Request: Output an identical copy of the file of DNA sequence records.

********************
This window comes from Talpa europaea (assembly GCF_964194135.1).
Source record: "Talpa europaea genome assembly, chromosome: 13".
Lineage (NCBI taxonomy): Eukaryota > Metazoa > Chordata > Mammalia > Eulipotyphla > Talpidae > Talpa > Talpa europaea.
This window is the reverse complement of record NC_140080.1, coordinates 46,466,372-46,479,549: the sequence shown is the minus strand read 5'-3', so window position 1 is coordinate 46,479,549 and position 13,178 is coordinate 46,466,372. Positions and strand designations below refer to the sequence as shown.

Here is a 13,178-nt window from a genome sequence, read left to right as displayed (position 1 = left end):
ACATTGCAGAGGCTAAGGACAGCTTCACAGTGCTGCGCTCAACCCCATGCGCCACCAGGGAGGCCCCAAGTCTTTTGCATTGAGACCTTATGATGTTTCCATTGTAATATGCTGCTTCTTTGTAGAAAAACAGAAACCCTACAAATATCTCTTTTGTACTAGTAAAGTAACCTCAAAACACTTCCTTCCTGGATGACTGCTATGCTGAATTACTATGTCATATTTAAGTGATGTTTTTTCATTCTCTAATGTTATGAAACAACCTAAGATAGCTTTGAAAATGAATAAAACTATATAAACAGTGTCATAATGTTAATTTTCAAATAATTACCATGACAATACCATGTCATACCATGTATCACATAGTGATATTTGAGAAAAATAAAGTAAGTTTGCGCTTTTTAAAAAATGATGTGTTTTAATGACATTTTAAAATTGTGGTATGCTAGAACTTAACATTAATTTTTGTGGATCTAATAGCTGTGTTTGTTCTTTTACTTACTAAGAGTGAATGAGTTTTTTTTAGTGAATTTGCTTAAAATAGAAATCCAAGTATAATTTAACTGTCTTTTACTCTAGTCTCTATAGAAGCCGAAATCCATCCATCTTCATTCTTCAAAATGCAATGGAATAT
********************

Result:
This window comes from Talpa europaea (assembly GCF_964194135.1).
Source record: "Talpa europaea genome assembly, chromosome: 13".
Lineage (NCBI taxonomy): Eukaryota > Metazoa > Chordata > Mammalia > Eulipotyphla > Talpidae > Talpa > Talpa europaea.
This window is the reverse complement of record NC_140080.1, coordinates 46,466,372-46,479,549: the sequence shown is the minus strand read 5'-3', so window position 1 is coordinate 46,479,549 and position 13,178 is coordinate 46,466,372. Positions and strand designations below refer to the sequence as shown.

Here is a 13,178-nt window from a genome sequence, read left to right as displayed (position 1 = left end):
ACATTGCAGAGGCTAAGGACAGCTTCACAGTGCTGCGCTCAACCCCATGCGCCACCAGGGAGGCCCCAAGTCTTTTGCATTGAGACCTTATGATGTTTCCATTGTAATATGCTGCTTCTTTGTAGAAAAACAGAAACCCTACAAATATCTCTTTTGTACTAGTAAAGTAACCTCAAAACACTTCCTTCCTGGATGACTGCTATGCTGAATTACTATGTCATATTTAAGTGATGTTTTTTCATTCTCTAATGTTATGAAACAACCTAAGATAGCTTTGAAAATGAATAAAACTATATAAACAGTGTCATAATGTTAATTTTCAAATAATTACCATGACAATACCATGTCATACCATGTATCACATAGTGATATTTGAGAAAAATAAAGTAAGTTTGCGCTTTTTAAAAAATGATGTGTTTTAATGACATTTTAAAATTGTGGTATGCTAGAACTTAACATTAATTTTTGTGGATCTAATAGCTGTGTTTGTTCTTTTACTTACTAAGAGTGAATGAGTTTTTTTTAGTGAATTTGCTTAAAATAGAAATCCAAGTATAATTTAACTGTCTTTTACTCTAGTCTCTATAGAAGCCGAAATCCATCCATCTTCATTCTTCAAAATGCAATGGAATAT